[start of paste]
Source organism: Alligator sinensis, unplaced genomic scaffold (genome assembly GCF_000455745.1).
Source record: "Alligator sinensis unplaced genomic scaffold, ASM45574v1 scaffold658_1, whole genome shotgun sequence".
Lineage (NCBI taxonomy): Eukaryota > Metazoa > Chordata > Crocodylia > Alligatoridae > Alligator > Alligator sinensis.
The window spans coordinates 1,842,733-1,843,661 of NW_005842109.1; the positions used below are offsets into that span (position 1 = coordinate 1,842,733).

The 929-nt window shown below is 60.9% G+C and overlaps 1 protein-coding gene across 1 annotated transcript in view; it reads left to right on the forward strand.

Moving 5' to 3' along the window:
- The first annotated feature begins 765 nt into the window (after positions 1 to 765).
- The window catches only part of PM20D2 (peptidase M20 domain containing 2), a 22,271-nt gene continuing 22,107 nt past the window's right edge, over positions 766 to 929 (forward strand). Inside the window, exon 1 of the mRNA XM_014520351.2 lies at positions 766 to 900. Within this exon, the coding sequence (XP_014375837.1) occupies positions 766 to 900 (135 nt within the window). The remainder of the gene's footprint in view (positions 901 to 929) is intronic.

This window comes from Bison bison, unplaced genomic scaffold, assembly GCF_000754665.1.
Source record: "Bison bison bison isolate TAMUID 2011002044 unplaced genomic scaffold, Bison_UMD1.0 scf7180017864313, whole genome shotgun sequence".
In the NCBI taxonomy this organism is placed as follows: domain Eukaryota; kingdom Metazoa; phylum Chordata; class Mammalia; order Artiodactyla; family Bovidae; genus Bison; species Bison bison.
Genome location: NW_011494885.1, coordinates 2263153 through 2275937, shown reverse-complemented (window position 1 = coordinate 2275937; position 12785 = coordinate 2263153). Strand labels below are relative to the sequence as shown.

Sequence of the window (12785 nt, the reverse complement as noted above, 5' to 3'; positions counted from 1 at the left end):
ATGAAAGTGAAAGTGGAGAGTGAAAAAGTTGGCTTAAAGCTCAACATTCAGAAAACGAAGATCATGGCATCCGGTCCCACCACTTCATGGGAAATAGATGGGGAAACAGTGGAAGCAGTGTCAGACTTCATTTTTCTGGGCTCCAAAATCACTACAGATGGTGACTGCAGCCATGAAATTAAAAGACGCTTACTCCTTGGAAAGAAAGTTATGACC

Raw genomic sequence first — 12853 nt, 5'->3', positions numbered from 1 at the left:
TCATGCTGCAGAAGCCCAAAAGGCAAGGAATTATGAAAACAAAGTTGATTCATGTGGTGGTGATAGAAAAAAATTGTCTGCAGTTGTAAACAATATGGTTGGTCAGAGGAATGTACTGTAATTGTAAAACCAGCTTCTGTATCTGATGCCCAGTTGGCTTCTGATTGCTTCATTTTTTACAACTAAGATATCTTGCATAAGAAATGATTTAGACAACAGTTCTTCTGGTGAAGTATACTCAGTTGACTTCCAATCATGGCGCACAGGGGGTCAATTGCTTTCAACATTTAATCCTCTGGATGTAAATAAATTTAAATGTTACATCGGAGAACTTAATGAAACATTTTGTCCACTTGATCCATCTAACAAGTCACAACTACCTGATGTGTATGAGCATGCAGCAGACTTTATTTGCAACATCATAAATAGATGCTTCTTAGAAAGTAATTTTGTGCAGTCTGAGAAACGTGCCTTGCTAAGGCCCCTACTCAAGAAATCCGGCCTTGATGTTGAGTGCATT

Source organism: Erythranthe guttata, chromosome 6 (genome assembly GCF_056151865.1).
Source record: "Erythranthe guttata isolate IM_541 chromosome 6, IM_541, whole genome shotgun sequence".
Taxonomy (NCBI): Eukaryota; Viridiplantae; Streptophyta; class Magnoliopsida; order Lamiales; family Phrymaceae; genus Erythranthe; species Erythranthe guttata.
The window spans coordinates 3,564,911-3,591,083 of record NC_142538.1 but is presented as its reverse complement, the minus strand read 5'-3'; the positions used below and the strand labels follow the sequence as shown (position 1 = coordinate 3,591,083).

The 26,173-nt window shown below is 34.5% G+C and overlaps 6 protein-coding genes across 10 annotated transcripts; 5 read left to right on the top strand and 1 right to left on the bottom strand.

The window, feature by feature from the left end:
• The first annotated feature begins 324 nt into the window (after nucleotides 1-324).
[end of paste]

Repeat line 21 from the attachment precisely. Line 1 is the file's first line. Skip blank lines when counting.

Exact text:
The 26,173-nt window shown below is 34.5% G+C and overlaps 6 protein-coding genes across 10 annotated transcripts; 5 read left to right on the top strand and 1 right to left on the bottom strand.